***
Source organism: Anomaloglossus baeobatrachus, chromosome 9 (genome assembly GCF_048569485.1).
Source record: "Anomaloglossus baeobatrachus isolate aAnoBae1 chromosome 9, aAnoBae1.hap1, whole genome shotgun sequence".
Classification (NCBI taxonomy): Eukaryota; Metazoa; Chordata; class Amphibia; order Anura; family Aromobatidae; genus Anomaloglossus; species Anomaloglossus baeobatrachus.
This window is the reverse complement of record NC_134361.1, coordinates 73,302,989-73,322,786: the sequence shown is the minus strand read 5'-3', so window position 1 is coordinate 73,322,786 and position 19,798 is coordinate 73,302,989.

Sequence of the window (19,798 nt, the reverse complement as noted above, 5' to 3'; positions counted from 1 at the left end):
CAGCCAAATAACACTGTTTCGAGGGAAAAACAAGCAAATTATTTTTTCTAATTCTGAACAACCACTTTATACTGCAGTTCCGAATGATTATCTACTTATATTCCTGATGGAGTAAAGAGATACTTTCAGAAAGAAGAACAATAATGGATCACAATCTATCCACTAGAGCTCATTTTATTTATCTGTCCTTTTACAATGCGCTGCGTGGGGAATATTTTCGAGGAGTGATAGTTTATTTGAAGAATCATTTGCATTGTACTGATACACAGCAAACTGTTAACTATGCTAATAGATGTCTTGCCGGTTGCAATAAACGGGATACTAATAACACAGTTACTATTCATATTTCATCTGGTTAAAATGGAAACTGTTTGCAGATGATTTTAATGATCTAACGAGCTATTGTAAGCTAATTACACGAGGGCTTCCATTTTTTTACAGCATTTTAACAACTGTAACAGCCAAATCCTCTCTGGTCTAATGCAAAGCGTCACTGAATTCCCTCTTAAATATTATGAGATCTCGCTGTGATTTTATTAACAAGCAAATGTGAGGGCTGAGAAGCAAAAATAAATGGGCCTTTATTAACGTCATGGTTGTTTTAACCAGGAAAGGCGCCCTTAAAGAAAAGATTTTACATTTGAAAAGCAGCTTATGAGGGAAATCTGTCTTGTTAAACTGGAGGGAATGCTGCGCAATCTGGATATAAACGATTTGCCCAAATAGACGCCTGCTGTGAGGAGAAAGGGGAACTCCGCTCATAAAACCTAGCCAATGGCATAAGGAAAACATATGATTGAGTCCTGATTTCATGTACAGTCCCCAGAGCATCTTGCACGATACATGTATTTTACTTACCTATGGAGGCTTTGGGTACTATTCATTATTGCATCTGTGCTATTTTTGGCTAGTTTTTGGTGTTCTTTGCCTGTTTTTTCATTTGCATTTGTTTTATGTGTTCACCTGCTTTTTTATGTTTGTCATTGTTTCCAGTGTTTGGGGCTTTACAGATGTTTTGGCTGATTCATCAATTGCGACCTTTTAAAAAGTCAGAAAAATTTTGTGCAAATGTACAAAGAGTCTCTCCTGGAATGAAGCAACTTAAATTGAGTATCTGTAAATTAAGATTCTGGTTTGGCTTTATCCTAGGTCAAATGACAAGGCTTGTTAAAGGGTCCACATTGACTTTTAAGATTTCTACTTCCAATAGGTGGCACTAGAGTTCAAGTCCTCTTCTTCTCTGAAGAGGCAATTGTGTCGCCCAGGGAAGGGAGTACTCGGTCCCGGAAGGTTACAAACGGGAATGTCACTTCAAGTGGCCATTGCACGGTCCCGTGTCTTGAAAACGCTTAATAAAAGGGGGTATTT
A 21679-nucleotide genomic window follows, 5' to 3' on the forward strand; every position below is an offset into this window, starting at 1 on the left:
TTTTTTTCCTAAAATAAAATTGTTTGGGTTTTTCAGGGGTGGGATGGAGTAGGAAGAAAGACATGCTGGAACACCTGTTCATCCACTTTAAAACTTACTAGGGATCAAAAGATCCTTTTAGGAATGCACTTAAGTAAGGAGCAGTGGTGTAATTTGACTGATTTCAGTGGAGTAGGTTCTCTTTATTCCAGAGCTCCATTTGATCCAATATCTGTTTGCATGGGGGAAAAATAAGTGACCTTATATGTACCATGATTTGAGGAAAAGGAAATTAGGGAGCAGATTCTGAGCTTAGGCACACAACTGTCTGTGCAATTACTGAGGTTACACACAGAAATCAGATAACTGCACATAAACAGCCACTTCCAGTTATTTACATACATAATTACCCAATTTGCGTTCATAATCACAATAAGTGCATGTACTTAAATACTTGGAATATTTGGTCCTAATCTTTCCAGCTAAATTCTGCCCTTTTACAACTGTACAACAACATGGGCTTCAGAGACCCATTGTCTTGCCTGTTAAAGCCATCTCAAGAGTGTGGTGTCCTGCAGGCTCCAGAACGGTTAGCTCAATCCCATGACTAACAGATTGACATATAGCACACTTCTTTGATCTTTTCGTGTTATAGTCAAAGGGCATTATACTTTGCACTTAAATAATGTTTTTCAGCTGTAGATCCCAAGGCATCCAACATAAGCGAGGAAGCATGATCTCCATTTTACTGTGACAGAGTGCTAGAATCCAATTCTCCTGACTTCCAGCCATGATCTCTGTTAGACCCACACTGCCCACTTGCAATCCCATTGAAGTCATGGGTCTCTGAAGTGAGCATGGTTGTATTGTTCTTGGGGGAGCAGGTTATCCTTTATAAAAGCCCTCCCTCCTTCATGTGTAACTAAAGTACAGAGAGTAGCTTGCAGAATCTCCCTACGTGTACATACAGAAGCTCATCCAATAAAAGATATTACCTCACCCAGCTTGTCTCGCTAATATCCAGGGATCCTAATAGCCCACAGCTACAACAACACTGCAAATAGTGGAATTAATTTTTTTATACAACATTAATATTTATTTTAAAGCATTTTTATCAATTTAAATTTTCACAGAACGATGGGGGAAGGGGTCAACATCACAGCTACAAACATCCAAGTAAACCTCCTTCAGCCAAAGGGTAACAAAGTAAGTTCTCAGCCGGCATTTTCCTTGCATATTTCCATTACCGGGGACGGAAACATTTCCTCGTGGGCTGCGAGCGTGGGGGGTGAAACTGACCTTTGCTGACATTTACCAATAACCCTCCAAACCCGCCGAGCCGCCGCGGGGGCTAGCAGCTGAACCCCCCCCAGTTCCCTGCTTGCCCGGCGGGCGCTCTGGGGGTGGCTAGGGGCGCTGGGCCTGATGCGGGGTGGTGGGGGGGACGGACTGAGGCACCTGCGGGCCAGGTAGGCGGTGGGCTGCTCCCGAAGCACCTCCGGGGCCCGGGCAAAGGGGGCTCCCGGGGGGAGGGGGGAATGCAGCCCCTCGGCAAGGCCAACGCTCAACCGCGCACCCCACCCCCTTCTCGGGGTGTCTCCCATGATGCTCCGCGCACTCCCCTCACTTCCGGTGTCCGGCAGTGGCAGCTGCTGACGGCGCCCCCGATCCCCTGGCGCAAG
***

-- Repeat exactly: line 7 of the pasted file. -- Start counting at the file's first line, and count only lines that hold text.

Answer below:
A 21679-nucleotide genomic window follows, 5' to 3' on the forward strand; every position below is an offset into this window, starting at 1 on the left: